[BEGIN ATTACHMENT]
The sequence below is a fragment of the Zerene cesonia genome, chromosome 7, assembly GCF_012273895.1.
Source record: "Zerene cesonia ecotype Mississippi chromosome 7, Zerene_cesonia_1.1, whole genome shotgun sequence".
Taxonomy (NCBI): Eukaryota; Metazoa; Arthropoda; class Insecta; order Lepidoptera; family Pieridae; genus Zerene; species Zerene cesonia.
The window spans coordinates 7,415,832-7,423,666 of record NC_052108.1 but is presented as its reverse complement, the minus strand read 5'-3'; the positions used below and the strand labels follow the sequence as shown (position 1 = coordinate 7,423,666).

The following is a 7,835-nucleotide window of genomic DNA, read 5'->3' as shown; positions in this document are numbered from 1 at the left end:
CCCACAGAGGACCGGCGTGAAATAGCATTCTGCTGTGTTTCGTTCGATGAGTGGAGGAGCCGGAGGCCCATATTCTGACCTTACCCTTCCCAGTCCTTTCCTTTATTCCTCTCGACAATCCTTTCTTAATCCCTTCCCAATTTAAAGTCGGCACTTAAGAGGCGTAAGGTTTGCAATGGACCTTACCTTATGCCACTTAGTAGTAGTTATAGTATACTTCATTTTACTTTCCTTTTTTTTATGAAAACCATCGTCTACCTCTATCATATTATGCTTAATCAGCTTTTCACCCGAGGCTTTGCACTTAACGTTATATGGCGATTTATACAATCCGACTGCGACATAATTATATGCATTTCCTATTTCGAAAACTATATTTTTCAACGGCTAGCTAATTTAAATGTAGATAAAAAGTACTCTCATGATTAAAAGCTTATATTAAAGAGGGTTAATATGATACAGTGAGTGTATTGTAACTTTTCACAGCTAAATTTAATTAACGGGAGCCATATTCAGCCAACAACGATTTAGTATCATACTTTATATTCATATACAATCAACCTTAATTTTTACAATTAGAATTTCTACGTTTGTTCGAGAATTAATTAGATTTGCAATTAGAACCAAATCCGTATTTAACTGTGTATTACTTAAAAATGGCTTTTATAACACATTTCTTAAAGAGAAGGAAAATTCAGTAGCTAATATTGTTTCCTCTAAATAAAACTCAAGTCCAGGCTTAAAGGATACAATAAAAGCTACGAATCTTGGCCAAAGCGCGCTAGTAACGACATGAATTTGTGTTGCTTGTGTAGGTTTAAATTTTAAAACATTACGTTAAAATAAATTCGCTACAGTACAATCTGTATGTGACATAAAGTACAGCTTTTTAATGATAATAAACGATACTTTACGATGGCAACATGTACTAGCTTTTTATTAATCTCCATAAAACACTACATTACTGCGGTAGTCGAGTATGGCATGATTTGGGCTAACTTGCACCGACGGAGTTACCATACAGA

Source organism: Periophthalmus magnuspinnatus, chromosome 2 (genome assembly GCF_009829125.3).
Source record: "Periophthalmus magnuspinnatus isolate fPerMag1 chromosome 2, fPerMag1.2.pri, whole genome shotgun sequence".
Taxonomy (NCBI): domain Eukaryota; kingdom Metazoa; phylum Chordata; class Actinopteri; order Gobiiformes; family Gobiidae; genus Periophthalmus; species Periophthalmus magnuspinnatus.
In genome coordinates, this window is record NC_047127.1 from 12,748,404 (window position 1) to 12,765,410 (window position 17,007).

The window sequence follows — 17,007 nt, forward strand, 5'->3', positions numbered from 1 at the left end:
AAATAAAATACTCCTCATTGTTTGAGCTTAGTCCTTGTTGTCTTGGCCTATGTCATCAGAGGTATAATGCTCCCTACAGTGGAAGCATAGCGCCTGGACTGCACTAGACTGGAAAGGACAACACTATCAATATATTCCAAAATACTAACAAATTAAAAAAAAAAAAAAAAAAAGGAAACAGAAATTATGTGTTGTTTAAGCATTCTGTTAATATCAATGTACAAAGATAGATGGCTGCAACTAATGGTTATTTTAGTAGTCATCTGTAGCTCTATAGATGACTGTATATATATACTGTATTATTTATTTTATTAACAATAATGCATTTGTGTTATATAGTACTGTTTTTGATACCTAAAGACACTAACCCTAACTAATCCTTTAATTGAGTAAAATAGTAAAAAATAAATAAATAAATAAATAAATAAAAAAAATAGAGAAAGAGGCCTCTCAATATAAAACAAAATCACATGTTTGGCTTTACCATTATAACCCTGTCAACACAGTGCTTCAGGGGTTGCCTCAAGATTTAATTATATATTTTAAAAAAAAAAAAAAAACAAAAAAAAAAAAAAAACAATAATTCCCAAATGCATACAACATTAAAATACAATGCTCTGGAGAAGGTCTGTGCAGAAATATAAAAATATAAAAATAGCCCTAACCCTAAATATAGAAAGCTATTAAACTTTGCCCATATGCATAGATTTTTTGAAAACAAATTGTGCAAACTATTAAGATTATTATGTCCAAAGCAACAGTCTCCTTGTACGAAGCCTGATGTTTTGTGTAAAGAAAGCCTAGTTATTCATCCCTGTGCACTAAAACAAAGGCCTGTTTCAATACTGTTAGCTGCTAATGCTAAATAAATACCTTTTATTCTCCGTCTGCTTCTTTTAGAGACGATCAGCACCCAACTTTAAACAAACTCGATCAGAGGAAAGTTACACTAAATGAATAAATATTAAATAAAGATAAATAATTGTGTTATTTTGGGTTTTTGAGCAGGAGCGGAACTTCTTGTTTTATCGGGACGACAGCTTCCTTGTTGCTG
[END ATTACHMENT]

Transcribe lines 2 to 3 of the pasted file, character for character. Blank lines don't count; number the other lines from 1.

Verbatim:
Source record: "Zerene cesonia ecotype Mississippi chromosome 7, Zerene_cesonia_1.1, whole genome shotgun sequence".
Taxonomy (NCBI): Eukaryota; Metazoa; Arthropoda; class Insecta; order Lepidoptera; family Pieridae; genus Zerene; species Zerene cesonia.